Black women are among the most marginalized groups of people on this planet.
Especially for those who live in racist and/or patriarchal societies, their voices are often silenced.
They are dehumanized by calling them angry – as a means of justifying the abuse they face.
However, Jidenna believes all of us, especially the black man can do more to protect black women.
In his recent post on Medium, Jidenna wrote an open letter to black men highlighting the need to protect black women.
Below is his open letter:
My name means “embracing the father,” yet I am terrified of becoming one. How can I bring a child into a planet where black women are not believed and never feel safe anywhere in the world? I fear bringing a daughter into a world where Black women are raped and murdered after protesting, assaulted in a hotel and forced to sign gag orders, constantly tone policed on and offline, or intellectually & financially muzzled in the office. I fear bringing a son into a world where boys are socialized to suppress feelings of vulnerability, raised to believe women innately want to be dominated, initiated into a bro code of cowardly silence, and trained to use quiet misogynist microaggressions that aim to keep women in their place in the home, at the office, or at a party. The world I want to bring a child into is one where Black men’s default response to a Black woman sharing her experience as a survivor is compassion, not disbelief.
I’m deeply troubled as I watch my peers deny the realities of women who have found the fortitude and courage to share their horrific experiences. I admire these women. I believe them. And I know their stories too well because they are the same as my friends, colleagues, lovers, sisters, mothers, aunties, neighbors. Today, it made me cry to wonder how they can still love us, how they can still protect us on the front lines, especially when we immediately interrogate their truths the way white men often do to us Black men and to Black women.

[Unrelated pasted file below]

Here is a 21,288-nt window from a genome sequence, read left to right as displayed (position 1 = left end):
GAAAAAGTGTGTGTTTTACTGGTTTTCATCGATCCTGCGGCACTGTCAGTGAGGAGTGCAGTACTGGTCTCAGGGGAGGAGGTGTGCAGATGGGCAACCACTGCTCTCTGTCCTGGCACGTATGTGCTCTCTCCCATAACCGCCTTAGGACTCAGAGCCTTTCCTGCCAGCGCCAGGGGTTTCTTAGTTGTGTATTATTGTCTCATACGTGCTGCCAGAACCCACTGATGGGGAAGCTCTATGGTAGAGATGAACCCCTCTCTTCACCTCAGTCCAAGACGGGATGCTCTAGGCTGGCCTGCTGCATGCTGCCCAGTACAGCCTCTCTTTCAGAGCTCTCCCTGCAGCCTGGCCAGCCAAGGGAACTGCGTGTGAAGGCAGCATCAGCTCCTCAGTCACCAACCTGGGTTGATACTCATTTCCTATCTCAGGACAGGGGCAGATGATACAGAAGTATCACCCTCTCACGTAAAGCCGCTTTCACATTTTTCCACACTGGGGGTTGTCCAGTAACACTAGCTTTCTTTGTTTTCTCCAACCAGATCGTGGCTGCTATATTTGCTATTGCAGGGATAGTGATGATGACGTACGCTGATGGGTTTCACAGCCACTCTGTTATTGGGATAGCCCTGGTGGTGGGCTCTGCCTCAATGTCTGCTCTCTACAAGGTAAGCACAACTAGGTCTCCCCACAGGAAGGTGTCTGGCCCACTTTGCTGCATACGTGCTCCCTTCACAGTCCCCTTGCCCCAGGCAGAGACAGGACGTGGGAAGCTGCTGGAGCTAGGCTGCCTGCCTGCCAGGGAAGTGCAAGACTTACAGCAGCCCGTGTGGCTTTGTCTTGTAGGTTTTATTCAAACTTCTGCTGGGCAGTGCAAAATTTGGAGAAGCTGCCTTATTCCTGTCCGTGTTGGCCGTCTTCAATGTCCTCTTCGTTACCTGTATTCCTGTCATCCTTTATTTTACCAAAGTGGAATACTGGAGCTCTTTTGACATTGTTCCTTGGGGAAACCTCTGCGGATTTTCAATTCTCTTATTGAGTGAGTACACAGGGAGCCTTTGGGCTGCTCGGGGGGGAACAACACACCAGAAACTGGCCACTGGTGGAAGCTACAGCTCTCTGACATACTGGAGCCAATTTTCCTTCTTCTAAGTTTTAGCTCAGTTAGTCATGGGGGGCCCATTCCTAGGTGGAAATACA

There are a lot of slogans out there that speak to these truths, but using a slogan with no action is counterproductive. “Protect Black women at all costs.” Protecting Black women doesn’t mean “owning” Black women; no part of love includes possession. “I stand with Black women.” Just saying we stand with Black women is not enough.
Are we willing to look in the mirror with a therapist? Are we willing to call out the patriarchy and misogyny within our crew? Are we willing to fire a business partner when we discover they violated a female coworker? Are we willing to call our boss out when they consistently interrupt women, dismiss women, or always ask women to take notes in meetings? Are we willing to read bell hooks? Are we willing to deescalate a domestic dispute amongst strangers on the street?
Are we willing to banish a homie who is known for creepy and predatory behavior at parties? Are we willing to vote and advocate for women’s rights? Are we willing to say “Fuck the bro code” at the same volume we say “Fuck the police”? Are we willing to be confided in by survivors when they‘re afraid no one will believe them and when they blame themselves? Are we then willing to temper our rage so that they don’t fear us being locked up for retaliating?
I‘m in constant dialogue with women and men about how to create safe spaces for Black women in my professional, platonic, and romantic relationships. This is because I’m not free of toxic residue. My evolutionary process truly began with believing women by default. Once this became my default setting, I was easily able to see how I was dismissive with a joke at a meeting, how I silently accepted the sexist recording studio culture, and how arguments with my partner started to resemble the toxic behavior I grew up watching in my father. Once I saw myself, I began to confront other men when they use daily microaggressions towards women like “calm down.” I introduced a home court advantage rule in my company where the mic automatically goes to a woman anytime she is interrupted by men. My romantic partner and I established a monthly safe space where we could express our grievances so that we didn’t feel the need to have as many heated disagreements. Although these actions may seem like minor adjustments, the daily practice of holding space makes all the difference.
This is what the “work” looks like, but this is just the beginning. It’s a long uncomfortable journey through self-reflection, shame, accountability, redemption, and rehabilitation. Inevitably, you will lose parts of yourself. You will lose bredren on this road and you’ll have to eat it as a casualty of war. This work is our duty. Black women have been doing the work of protecting us for far too long without us reciprocating. It’s our duty to create a world that is safe for Black women with Black women. END.
Y’all heard him.
Click on the comment box below and leave us your thoughts. Thank you